Open reduction and internal fixation may restore the joint congruity allowing early range of movement in the tibio-talar and subtalar joints. Plaster cast application was not used and range of motion exercise was encouraged at the early post-operative period but full weight bearing was allowed at 12 weeks .
Fractures of the talar body are often severe injuries. Conservative treatment with closed reduction and casting leads to a very high rate of complications. Hence, open reduction and internal fixation in the appropriately selected patient can be performed safely with the prospect of reducing complications. An accurate reduction and stable fixation are also mandatory in order to provide the best biomechanical environment for revascularization of the lateral part of the talar body. Early treatment with open reduction and stable internal fixation, using minimal invasive technique, may improve the final outcome.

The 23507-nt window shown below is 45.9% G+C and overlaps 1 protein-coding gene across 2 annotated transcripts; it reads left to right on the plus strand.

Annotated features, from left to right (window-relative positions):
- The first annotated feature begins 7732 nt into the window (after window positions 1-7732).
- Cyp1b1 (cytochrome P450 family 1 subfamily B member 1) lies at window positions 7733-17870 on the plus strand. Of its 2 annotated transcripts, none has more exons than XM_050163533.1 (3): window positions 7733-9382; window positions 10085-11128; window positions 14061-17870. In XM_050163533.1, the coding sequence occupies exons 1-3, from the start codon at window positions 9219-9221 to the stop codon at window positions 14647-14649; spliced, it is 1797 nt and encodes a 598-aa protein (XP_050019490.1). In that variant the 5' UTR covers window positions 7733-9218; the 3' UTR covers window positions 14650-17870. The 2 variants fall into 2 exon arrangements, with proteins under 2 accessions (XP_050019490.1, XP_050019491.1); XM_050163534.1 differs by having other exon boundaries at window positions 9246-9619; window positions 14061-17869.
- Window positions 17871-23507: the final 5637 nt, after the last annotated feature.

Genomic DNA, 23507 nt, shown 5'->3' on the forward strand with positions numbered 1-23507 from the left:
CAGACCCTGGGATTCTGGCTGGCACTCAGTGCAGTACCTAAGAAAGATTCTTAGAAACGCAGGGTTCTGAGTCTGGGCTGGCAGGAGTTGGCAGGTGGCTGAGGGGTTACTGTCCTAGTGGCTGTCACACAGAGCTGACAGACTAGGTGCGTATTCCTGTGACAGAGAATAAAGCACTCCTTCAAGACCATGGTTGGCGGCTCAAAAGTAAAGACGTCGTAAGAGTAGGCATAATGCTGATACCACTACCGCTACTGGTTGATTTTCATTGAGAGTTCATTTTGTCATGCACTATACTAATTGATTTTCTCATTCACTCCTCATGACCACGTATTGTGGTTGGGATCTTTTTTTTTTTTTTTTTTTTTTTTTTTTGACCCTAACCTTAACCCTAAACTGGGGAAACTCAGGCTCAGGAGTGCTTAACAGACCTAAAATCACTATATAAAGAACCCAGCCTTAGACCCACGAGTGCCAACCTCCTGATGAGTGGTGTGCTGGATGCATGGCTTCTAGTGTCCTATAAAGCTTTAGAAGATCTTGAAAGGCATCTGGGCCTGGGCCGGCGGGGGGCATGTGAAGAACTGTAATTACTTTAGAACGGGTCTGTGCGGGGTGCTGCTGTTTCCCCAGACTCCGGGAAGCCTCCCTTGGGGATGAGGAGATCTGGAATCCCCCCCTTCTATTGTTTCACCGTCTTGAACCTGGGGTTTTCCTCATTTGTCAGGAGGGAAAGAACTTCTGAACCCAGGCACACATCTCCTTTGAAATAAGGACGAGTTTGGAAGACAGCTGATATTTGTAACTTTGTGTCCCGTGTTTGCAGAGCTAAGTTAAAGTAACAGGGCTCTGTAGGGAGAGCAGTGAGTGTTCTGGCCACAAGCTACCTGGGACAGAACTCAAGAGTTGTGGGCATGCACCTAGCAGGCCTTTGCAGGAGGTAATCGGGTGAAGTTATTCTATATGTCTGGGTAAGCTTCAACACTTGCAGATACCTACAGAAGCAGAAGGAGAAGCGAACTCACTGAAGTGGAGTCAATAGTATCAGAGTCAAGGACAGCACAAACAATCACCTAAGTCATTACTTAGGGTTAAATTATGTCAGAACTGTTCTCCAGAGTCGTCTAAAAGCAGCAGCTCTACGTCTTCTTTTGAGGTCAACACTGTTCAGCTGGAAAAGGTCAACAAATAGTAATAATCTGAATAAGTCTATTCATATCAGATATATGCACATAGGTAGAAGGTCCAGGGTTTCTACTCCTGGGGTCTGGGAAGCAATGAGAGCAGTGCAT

Written informed consent was obtained from the patient for publication of this case report and accompanying images. A copy of the written consent is available for review by the Editor-in-Chief of this journal.